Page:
Some Oklahoma propositions will have big impacts, officials say

by Andrew Knittle Published: November 4, 2012
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Voters in Moore, one of Oklahoma City's fastest growing suburbs, will decide Tuesday on a $25.1 million sales tax measure for parks, one of many issues facing Oklahoma residents this election cycle.

In Tulsa County, voters will have the chance to extend the Vision 2025 sales tax, which is projected to generate $748.8 million over the next two decades.

Payne County voters will be asked to decide a traditionally contentious issue — whether to allow single-drink liquor sales on Sundays.

The city of Moore, which has added 15,000 new residents in the past decade, would use the money to build a massive new city park at SE 4 and Broadway streets.

Moore City Manager Stephen Eddy said the new park would include a new community center, an amphitheater, new jogging trails and an aquatic center. He said the new park will probably be about 50 to 60 acres in size.

Eddy said the city has had to spend a lot of its time and money in recent years upgrading streets, adding fire stations and a new wastewater treatment plant to deal with Moore's population growth.

“It's a quality-of-life issue we've been talking about for some time,” Eddy said. “Our park space, our open space … are lacking in facilities and some other things.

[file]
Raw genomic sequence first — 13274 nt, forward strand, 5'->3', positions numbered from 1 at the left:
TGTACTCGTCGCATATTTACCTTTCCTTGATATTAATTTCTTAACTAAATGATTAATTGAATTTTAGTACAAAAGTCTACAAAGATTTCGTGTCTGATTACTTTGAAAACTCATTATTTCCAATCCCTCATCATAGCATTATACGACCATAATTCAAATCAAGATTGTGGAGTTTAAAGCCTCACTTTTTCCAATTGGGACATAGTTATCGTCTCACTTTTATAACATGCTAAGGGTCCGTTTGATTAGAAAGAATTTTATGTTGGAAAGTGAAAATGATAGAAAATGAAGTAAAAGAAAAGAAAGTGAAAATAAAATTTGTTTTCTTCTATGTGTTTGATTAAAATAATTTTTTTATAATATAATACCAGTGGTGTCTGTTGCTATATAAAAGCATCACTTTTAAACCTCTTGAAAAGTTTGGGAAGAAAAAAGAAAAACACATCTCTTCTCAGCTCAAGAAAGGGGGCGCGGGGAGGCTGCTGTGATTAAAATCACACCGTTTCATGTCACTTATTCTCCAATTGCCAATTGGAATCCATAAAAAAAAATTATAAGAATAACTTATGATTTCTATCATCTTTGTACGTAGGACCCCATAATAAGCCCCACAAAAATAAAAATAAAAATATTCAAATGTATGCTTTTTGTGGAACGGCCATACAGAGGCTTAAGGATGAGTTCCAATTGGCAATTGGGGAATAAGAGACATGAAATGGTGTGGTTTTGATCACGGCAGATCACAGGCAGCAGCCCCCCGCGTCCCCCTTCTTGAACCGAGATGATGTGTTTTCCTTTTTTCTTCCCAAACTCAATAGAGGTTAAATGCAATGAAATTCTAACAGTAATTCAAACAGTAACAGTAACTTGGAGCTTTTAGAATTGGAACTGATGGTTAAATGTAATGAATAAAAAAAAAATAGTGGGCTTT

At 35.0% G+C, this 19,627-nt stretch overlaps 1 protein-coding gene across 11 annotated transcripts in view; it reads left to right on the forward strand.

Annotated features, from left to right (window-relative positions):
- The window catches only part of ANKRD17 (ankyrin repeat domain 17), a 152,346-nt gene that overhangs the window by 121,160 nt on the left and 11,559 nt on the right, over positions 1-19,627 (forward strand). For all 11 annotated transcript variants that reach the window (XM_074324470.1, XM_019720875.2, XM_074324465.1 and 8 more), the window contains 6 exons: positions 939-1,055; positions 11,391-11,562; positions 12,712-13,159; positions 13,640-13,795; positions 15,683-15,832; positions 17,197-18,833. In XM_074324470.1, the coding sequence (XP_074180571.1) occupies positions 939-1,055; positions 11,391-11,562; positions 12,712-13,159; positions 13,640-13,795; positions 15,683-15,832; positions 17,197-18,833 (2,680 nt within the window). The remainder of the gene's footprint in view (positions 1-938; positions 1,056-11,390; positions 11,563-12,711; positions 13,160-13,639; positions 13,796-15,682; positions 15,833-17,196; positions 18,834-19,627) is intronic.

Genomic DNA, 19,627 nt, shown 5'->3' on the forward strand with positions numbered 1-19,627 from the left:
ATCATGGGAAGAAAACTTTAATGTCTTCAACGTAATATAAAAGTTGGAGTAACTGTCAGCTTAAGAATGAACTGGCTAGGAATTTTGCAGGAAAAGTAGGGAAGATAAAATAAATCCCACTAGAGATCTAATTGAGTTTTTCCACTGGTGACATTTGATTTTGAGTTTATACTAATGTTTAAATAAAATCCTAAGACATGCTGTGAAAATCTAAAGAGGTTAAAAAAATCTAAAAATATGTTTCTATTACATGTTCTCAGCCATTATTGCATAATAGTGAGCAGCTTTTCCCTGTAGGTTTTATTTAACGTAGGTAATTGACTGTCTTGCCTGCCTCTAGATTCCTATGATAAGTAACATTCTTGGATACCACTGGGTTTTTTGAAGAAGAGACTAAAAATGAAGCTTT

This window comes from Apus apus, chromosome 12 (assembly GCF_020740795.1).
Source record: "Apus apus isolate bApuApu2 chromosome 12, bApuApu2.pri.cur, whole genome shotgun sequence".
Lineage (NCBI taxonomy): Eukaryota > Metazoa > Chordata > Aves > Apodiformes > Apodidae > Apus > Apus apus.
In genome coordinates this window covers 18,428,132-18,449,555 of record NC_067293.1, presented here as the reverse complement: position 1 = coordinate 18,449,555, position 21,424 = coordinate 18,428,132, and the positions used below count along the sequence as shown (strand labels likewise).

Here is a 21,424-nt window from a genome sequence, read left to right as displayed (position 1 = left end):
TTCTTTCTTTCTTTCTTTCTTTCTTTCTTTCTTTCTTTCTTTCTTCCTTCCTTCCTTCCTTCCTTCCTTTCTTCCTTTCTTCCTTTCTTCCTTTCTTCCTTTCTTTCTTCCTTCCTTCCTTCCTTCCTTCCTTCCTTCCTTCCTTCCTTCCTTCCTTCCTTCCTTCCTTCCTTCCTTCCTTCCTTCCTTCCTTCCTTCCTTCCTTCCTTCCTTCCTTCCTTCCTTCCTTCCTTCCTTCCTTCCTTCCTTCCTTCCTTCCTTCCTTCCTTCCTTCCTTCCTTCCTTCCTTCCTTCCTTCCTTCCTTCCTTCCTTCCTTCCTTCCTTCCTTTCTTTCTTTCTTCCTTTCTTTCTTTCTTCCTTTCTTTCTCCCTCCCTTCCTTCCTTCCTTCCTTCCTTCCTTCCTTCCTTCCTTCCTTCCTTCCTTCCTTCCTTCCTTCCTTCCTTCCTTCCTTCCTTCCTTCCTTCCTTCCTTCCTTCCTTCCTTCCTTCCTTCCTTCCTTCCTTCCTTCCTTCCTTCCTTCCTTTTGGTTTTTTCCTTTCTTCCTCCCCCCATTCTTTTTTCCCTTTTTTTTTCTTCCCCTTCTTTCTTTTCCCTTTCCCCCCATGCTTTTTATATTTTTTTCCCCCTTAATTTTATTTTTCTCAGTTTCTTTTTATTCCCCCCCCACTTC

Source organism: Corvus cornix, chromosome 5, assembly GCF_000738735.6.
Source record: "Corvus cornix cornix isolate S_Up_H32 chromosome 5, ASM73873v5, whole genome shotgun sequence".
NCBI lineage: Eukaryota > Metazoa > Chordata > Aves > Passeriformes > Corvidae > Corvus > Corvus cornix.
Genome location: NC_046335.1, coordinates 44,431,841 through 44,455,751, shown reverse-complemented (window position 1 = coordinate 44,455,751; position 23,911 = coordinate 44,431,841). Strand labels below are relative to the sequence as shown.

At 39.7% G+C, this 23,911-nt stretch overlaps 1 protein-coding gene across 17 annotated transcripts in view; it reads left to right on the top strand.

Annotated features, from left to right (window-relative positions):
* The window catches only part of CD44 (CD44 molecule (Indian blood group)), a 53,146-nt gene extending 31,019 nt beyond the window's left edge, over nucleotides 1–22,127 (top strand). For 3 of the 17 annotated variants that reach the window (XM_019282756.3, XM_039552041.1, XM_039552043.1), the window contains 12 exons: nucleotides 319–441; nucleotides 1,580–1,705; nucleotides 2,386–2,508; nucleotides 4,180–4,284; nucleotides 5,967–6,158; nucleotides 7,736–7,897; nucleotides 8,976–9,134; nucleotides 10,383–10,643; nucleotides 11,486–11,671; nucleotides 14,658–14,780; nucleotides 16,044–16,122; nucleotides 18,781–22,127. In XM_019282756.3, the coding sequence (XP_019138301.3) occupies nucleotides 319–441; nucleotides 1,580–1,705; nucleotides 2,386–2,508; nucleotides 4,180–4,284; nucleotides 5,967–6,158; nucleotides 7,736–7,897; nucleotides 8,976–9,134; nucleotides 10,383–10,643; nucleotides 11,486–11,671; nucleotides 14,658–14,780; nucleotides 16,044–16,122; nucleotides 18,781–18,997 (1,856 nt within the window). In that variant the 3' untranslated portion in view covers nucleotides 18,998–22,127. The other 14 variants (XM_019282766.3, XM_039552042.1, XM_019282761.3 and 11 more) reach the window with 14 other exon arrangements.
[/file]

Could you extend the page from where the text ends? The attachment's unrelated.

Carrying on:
“The new park is something we think will be a huge quality-of-life issue or an economic development issue to bring people to Moore.”

Voters in Moore also will be asked to approve a four-year, quarter-cent sales tax to pay for improvements of the city's existing parks.

Eddy said the temporary tax is expected to generate more than $7 million before it terminates.

Tulsa County tax

Voters in Tulsa County will decide whether to extend a long-term tax initiative that would fund projects in Tulsa, Bixby, Broken Arrow, Collinsville, Glenpool, Jenks, Owasso, Sand Springs, Skiatook and Sperry.

The tax extension is expected to generate $748.8 million in revenue for Tulsa County projects. The original Vision 2025 sales tax was approved by voters in 2003 and is set to expire in 2016.

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by Andrew Knittle
Investigative Reporter
Andrew Knittle has covered state water issues, tribal concerns and major criminal proceedings during his career as an Oklahoma journalist. He has won reporting awards from the state's Associated Press bureau and prides himself on finding a real...
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